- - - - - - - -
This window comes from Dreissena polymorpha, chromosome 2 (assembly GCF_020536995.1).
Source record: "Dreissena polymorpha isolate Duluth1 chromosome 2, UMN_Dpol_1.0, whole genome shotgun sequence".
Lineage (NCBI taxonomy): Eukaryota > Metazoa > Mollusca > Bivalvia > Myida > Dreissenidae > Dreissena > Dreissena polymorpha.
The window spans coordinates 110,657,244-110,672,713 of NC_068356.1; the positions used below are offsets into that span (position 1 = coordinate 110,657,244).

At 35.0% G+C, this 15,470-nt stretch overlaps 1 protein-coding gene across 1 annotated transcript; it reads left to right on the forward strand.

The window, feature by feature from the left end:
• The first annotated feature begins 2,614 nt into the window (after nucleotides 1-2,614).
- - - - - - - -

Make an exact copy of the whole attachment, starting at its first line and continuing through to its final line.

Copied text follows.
This window comes from Dreissena polymorpha, chromosome 2 (assembly GCF_020536995.1).
Source record: "Dreissena polymorpha isolate Duluth1 chromosome 2, UMN_Dpol_1.0, whole genome shotgun sequence".
Lineage (NCBI taxonomy): Eukaryota > Metazoa > Mollusca > Bivalvia > Myida > Dreissenidae > Dreissena > Dreissena polymorpha.
The window spans coordinates 110,657,244-110,672,713 of NC_068356.1; the positions used below are offsets into that span (position 1 = coordinate 110,657,244).

At 35.0% G+C, this 15,470-nt stretch overlaps 1 protein-coding gene across 1 annotated transcript; it reads left to right on the forward strand.

The window, feature by feature from the left end:
• The first annotated feature begins 2,614 nt into the window (after nucleotides 1-2,614).